David Meade: Christian ‘Prophet’ Whose Every Prophecy Has Failed To Come Through Is Back With Another One

Perhaps to save face, this next prophecy is more of a range than a specific date.

david meade made a prophecy
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Perhaps to save face, this next prophecy is more of a range than a specific date.

David Meade, the “Christian numerologist” and “prophet” whose every prophecy has failed to materialize, has come through with yet another prophecy about the end of the world, Patheos reports. However, this time he’s providing a months-long range rather than a specific date, perhaps after having been burned too many times in the past.

Meade’s most recent prophecy about the end of the world was that it would come about on April 23. The methodology Meade employed to get there is rather hazy, and involves the New Testament “rapture” as well as a mysterious planet that science apparently refuses to admit exists.

Nevertheless, as you have probably noticed, April 23 came and went, and there was no rapture. At least, if there was, it failed to escape the notice of every legitimate news organization on the planet, and the overwhelming majority of questionable ones as well. Even The National Enquirer seems to have missed this story.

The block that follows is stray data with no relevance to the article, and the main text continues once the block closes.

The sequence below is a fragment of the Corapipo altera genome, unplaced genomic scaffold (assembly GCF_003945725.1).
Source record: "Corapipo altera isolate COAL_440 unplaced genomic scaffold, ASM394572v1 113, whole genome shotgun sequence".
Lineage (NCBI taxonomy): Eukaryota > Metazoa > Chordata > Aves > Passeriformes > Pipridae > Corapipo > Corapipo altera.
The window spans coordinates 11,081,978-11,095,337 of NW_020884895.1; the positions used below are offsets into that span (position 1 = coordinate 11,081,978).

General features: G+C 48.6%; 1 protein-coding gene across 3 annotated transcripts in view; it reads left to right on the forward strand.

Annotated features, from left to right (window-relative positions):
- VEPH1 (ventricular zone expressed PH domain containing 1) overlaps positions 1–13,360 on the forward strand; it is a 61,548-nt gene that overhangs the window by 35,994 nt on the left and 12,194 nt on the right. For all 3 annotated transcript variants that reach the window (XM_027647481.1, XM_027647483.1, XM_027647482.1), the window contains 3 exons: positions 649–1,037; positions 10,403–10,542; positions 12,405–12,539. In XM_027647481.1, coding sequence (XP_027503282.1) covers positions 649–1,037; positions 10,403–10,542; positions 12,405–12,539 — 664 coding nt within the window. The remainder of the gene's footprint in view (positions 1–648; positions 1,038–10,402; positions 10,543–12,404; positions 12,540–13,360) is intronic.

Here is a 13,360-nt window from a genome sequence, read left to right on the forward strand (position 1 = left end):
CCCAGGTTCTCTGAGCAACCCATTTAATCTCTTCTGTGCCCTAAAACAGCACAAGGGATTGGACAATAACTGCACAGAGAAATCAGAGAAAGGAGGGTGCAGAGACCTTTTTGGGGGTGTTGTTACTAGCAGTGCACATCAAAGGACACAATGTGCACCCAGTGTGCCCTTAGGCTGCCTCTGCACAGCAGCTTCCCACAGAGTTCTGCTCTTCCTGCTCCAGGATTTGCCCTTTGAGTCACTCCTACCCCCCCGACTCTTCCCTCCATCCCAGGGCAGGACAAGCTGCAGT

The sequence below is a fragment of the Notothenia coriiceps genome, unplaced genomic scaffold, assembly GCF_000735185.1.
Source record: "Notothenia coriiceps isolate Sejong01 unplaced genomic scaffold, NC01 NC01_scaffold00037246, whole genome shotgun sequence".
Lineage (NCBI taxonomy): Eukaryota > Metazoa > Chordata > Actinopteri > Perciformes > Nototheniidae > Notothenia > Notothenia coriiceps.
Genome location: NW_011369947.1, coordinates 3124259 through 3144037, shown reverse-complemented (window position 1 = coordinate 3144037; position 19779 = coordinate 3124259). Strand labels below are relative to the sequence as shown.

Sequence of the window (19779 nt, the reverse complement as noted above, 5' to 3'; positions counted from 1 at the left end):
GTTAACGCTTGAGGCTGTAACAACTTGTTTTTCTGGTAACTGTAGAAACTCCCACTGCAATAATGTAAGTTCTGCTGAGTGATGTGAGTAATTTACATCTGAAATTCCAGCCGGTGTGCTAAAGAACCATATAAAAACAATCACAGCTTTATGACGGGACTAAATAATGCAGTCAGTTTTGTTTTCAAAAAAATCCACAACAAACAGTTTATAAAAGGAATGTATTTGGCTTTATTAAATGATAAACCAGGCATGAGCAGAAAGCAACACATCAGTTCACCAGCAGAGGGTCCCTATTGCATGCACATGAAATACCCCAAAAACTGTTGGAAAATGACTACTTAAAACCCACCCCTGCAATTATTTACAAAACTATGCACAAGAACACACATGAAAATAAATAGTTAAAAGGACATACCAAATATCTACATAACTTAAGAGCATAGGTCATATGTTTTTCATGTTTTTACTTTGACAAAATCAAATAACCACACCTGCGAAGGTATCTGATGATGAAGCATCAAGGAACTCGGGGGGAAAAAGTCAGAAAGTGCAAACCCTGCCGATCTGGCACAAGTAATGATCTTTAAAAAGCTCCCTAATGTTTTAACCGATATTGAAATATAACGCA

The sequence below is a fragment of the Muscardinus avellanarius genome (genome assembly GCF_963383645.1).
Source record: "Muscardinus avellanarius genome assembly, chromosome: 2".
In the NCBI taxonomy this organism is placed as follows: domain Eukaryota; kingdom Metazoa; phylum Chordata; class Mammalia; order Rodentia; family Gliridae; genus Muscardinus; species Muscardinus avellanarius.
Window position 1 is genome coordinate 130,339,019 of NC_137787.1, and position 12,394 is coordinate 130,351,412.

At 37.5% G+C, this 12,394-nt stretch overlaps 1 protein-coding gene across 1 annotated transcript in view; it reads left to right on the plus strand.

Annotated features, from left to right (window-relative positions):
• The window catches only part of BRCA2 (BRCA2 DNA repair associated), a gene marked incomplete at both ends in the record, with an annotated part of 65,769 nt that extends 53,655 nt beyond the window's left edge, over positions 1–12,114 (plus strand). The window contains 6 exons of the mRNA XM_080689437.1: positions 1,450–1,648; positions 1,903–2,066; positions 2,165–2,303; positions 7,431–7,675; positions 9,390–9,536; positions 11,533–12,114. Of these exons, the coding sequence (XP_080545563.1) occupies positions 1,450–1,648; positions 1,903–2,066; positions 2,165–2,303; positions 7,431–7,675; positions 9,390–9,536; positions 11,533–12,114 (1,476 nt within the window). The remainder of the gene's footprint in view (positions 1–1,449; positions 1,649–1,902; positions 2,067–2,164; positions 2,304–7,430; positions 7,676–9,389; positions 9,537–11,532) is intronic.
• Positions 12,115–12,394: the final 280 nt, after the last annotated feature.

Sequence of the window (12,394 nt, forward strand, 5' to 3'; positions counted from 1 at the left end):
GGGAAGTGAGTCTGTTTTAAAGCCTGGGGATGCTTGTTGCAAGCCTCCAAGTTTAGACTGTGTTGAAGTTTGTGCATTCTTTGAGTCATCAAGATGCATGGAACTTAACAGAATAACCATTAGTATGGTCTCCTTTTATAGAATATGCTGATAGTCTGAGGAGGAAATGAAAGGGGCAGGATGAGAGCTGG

Meade has two things to say about that.

First of all, any claim that he said the rapture would be on April 23 is “fake news” – which is surprising, considering that he actually said that, according to The Express.

Second, he issued a new prophecy, but this time he hedged his bets. The rapture will, this time anyway, take place between May and December of this year.

Do give serious consideration to not taking Meade seriously, as literally every prediction he has ever made has failed to materialize. And though the Inquisitr is not a theological publication, a particular Bible passage seems relevant.

“When a prophet speaks in the name of the Lord, if the word does not come to pass or come true, that is a word that the Lord has not spoken; the prophet has spoken it presumptuously. You need not be afraid of him.”

There’s also the matter that the central theme of Meade’s prophecies is something that literally does not exist: the so-called Nibiru, or Planet X, which is at the center of an untold number of conspiracy theories, but is not real. Niburu has supposedly heralded the end of the world since 1995, when, as The Bad Astronomer explains, a woman was contacted by an alien and told of the planet.

Since then, Nibiru and doomsday prophecies have been tied to the 2012 Mayan calendar (2012 came and went), the August 2017 solar eclipse (this writer saw it – it was awesome, and there was no Nibiru), a supposed alignment in the skies a month after the eclipse, and untold other prophecies by untold other conspiracy theorists.

Needless to say, Meade is wrong this time and he’ll be wrong again. Unless, of course, there really is a rapture between now and then, at which point this writer will gladly write a retraction.